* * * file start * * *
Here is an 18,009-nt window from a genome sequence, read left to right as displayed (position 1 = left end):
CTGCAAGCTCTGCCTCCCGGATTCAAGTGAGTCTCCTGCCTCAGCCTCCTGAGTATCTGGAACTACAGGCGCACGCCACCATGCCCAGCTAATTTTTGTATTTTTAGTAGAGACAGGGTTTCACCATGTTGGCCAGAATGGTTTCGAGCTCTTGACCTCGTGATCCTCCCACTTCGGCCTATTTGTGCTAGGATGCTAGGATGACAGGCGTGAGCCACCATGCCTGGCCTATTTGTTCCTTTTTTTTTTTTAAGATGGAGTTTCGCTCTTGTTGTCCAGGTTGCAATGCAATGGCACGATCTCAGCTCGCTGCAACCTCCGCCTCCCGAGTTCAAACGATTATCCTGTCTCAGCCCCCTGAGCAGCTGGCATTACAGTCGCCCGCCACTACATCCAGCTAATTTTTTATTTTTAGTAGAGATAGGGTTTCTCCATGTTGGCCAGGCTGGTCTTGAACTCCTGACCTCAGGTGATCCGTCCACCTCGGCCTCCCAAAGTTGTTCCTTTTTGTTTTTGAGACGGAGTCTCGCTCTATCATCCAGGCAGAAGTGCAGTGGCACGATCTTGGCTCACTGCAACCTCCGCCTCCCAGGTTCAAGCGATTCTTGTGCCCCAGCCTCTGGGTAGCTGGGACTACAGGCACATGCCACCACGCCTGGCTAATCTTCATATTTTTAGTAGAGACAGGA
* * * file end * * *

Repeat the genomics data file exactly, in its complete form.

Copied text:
Here is an 18,009-nt window from a genome sequence, read left to right as displayed (position 1 = left end):
CTGCAAGCTCTGCCTCCCGGATTCAAGTGAGTCTCCTGCCTCAGCCTCCTGAGTATCTGGAACTACAGGCGCACGCCACCATGCCCAGCTAATTTTTGTATTTTTAGTAGAGACAGGGTTTCACCATGTTGGCCAGAATGGTTTCGAGCTCTTGACCTCGTGATCCTCCCACTTCGGCCTATTTGTGCTAGGATGCTAGGATGACAGGCGTGAGCCACCATGCCTGGCCTATTTGTTCCTTTTTTTTTTTTAAGATGGAGTTTCGCTCTTGTTGTCCAGGTTGCAATGCAATGGCACGATCTCAGCTCGCTGCAACCTCCGCCTCCCGAGTTCAAACGATTATCCTGTCTCAGCCCCCTGAGCAGCTGGCATTACAGTCGCCCGCCACTACATCCAGCTAATTTTTTATTTTTAGTAGAGATAGGGTTTCTCCATGTTGGCCAGGCTGGTCTTGAACTCCTGACCTCAGGTGATCCGTCCACCTCGGCCTCCCAAAGTTGTTCCTTTTTGTTTTTGAGACGGAGTCTCGCTCTATCATCCAGGCAGAAGTGCAGTGGCACGATCTTGGCTCACTGCAACCTCCGCCTCCCAGGTTCAAGCGATTCTTGTGCCCCAGCCTCTGGGTAGCTGGGACTACAGGCACATGCCACCACGCCTGGCTAATCTTCATATTTTTAGTAGAGACAGGA